Will Council Approve Forage Fish Protections?
West Coast fishery leaders are convening this week in Portland, Oregon for their annual meeting to establish ocean fishing limits for salmon. This time, however, the Pacific Fishery Management Council will also consider its very first fishery ecosystem plan that will account for the impact of fishing not just on one species, but the entire marine food web.
The plan’s first concrete initiative proposes to improve the conservation of prey fish on which salmon depend during their years in the ocean. The adoption and prompt implementation of this initiative would be welcome news for fishermen, chefs, and countless others across the Northwest who depend upon healthy and abundant salmon runs.
Such species as sardines, herring, and eulachon—commonly known as forage fish—make up the “menu” for much of the wildlife in the Pacific Ocean. These small schooling fish occupy a crucial midpoint in the ocean food web, eating tiny plants and animals drifting near the surface and then in turn being consumed by seabirds, marine mammals, and fish such as salmon and tuna that we like to eat. Although forage fish may be small, the consequences of mismanaging this crucial resource can be huge.
The West Coast sardine fishery, memorably depicted in John Steinbeck’s novel Cannery Row, collapsed in the 1950s. It took decades for the population to recover and it has now rebounded to the point that it once again supports a fishery. Some experts, however, have begun to be concerned about the rapid growth in the amount of fish being caught. By adopting an ecosystem plan now, though, the council can ensure that many of the lesser well known species of forage fish will avoid the boom-and-bust management cycle sardines historically faced.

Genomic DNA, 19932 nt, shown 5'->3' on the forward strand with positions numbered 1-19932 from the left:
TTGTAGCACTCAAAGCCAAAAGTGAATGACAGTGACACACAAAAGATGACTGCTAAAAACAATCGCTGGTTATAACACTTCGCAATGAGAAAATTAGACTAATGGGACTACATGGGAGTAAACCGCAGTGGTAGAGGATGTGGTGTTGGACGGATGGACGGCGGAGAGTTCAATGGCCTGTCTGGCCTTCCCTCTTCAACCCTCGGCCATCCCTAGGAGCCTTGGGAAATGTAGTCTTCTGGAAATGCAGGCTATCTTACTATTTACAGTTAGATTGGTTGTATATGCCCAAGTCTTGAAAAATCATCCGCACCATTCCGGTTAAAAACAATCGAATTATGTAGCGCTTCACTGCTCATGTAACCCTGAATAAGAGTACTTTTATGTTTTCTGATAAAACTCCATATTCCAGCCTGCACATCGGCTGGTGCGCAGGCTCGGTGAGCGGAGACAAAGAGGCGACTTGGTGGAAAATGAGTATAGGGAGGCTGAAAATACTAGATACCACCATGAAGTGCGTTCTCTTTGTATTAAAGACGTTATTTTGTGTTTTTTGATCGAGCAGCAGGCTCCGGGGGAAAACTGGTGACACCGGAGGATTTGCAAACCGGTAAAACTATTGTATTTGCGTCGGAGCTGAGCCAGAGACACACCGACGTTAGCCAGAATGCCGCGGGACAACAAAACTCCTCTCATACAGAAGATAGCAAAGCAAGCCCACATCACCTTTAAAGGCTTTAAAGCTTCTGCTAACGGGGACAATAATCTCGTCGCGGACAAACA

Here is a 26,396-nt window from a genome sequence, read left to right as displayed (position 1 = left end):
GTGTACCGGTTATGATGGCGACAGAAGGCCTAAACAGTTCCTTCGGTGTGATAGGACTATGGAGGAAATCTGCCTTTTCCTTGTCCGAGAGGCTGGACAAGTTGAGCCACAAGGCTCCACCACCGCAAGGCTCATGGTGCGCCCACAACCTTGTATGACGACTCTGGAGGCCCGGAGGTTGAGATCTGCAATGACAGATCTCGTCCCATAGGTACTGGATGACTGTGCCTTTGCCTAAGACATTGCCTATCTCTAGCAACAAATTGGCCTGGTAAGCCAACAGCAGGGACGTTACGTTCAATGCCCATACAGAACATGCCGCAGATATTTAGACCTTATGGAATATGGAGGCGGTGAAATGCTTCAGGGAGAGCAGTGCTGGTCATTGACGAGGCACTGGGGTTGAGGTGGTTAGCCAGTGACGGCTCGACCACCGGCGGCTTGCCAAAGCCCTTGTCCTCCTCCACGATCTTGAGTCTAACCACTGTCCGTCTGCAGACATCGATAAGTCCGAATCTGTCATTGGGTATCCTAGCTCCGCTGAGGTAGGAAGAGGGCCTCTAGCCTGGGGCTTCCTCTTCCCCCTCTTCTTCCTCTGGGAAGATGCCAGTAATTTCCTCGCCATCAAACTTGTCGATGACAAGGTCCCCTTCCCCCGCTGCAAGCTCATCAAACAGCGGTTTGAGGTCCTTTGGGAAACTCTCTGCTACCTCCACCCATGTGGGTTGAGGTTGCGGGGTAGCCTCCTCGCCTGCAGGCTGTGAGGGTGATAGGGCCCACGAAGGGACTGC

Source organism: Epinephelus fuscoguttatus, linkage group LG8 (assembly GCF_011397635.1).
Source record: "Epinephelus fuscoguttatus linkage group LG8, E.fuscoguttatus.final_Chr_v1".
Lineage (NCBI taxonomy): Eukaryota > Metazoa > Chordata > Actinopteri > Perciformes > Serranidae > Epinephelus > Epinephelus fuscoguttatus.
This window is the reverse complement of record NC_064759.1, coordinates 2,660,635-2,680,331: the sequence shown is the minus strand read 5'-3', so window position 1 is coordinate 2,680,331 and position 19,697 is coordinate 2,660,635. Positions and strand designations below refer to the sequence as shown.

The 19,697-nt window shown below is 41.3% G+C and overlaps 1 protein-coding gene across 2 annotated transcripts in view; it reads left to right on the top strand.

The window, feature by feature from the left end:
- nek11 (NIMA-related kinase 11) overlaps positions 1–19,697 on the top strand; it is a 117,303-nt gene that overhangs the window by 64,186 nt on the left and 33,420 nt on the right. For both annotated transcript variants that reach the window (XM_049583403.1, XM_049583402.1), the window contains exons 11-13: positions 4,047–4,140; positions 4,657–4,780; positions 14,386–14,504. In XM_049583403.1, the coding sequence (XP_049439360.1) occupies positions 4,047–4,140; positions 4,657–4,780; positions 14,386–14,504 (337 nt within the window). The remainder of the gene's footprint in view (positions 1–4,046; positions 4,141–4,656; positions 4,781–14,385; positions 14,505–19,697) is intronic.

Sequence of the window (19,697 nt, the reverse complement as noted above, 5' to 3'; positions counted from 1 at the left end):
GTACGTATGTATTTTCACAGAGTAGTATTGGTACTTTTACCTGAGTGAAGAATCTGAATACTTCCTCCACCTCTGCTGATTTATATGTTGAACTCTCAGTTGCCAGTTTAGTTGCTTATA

When it comes to predicting the number of adult salmon annually returning to the Columbia River basin, scientists consistently stress one governing factor: the amount of food available for these fish in the ocean. This is why the ecosystem plan up for adoption next week is so important. The plan’s first tangible initiative would extend management protection to currently unfished forage species—like saury, sandlance and certain kinds of smelts—before another industrial-scale fishery starts up.
Not far from the conference room in which council members will be meeting, an armada of boats is visible on the Columbia, each vying for prized chinook salmon. This wouldn’t be possible without healthy populations of forage fish. The council now has a choice. It can risk allowing unregulated fishing to expand to new forage species, or put in place a process that ensures enough stay in the ocean as vital food to sustain the other valuable fish and marine wildlife that form the basis of our coastal economy.
The council has a chance to move ecosystem-based management from theory into practice. And protecting the small, yet vital, forage fish that chinook and other species need to grow and thrive is a great place to start.